Hell’s Kitchen

Last night I watched the season finale of the Fox kitchen reality show “Hell’s Kitchen,” the show that features a fiery nasty explosive Gordon Ramsay. Gordon was on good behavior last night which made the show much more watchable: I could barely sit through some of the other episodes I’d seen (he throws dishes at people and screams in their faces if he’s not pleased.) The final episode culminated in the two finalist chefs standing at doors on a landing, only the winner’s door would open. The build-up was excruciating. “When I count to three open your doors,” said Chef Ramsay. The music builds. Cut to commercial. Then he says it again: “When I count to three, open your doors.” Music builds louder and close-ups on their faces and…oh…my..God…just do it already. When he did finally get to three, the quieter chef (and seemingly more talented) Michael’s door opened and the other chef’s didn’t. On the other side was a roomful of people cheering for Michael and the poor other guy had to stand up there like a big loser with Gordon’s arm around him. The winner wins their own restaurant so Michael had a lot to be happy about. Plus, Chef Ramsay–semingly on a whim–invited Michael to come work at his restaurant. It was a nice moment. What I found most interesting was the final challenge: both Michael and the other guy had to commandeer kitchens of their own individual mock-restaurants. Michael started out very sweet to his staff and it was completely ineffective. So he ultimately began barking at them much like Chef Ramsay does and things got swinging. There was a very funny moment that marked his transition. He was quietly saucing a plate and he suddenly turns to his staff without any prompt and says: “You people cook like old people fuck.” Even chef Ramsay was laughing. I found that insight–the gruffness required for kitchen work–to be a bit illuminating and I’m sure even the brightest Food Network stars (Mario Batali, for example) have to be assholes in their own kitchens. Actually, I know that for a fact because my friend C used to work at Lupa and he says Mario was a big jerk. But the food was awesome. Somewhat inspired by these revelations, I started reading Anthony Bourdain’s “Kitchen Confidential” last night. I’ll be sure to write it up as soon as I finish.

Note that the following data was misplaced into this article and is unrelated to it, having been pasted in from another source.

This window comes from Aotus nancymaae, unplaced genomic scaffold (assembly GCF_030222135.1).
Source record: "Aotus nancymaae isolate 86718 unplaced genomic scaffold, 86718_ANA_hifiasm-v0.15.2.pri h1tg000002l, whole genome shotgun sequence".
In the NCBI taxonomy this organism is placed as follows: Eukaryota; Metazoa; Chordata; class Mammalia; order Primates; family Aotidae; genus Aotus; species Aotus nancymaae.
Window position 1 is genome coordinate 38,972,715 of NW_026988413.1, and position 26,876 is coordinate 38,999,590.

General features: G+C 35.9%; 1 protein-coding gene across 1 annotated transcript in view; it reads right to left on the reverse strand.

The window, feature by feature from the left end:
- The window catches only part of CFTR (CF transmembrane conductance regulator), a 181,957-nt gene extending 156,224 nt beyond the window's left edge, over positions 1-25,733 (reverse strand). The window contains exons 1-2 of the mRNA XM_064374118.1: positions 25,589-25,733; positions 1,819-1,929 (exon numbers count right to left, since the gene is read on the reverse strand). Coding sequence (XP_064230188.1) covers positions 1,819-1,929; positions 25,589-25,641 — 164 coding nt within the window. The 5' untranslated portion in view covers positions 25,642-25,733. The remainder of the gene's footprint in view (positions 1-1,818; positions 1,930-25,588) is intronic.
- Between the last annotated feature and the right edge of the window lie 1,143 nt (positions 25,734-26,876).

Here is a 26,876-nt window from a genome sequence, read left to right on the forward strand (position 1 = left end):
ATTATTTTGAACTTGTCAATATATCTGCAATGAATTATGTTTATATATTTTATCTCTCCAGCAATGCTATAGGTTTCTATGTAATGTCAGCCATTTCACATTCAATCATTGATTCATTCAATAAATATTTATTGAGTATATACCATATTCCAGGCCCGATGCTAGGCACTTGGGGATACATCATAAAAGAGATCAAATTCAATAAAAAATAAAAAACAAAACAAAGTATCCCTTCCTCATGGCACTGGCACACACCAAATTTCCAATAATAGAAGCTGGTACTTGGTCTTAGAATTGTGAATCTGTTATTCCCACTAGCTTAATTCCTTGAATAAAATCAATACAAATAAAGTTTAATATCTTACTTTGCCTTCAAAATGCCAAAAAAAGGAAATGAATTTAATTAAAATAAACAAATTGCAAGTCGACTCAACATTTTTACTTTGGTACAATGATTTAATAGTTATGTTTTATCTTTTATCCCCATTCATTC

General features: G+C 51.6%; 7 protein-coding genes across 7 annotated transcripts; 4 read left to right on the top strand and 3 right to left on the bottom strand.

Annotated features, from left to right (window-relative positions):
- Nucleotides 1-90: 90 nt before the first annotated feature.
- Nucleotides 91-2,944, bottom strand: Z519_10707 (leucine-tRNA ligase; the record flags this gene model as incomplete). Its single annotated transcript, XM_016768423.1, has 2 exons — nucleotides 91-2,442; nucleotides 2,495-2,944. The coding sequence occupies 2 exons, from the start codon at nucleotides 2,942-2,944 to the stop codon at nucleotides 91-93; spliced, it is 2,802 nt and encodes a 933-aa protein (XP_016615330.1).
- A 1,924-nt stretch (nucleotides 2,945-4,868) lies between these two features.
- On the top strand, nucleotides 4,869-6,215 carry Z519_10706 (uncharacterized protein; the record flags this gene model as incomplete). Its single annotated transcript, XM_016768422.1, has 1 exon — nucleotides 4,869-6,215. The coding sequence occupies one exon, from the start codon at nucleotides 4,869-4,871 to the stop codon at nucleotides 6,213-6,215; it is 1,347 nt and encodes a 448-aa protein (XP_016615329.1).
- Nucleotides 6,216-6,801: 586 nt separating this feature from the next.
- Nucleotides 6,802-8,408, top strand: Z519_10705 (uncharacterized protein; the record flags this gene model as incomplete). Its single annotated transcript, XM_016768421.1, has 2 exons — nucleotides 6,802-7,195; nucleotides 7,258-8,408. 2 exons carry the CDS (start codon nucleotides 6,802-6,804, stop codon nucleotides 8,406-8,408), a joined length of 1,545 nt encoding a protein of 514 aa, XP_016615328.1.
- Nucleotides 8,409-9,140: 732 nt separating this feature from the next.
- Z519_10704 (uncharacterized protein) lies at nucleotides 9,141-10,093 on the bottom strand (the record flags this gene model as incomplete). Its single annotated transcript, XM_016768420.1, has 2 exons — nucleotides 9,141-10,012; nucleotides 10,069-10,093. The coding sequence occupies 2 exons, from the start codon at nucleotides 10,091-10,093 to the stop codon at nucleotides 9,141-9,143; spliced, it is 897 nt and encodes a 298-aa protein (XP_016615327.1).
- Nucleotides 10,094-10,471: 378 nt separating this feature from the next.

9 thoughts on “Hell’s Kitchen”

  1. “Kitchen Confidential” is a good read but I feel as if AB tries a little too hard to shock the reader. Plus it is more about his journey then the inner workings of a restaurant.

    One time when I was at Mesa Grill the GM suggested “The Fourth Star” by Leslie Brenner. It’s a year in the kitchen at Daniel and it provides a much better examination of the “behind the scenes” as well as the relationships between the front and back of the house as well as with the celebrity chef and his underlings.

    I’m almost done reading it and have enjoyed it quite a bit. A much better book to understand the inner workings of a top-notch restaurant even though it is a bit repetitive.

  2. Have been following Hell’s Kitchen and watched the finale last night. Thought the winner deserved it and made a wise choice to go off and study with Gordan Ramsay before opening his own restarant. With more training, I think he’ll become more successful.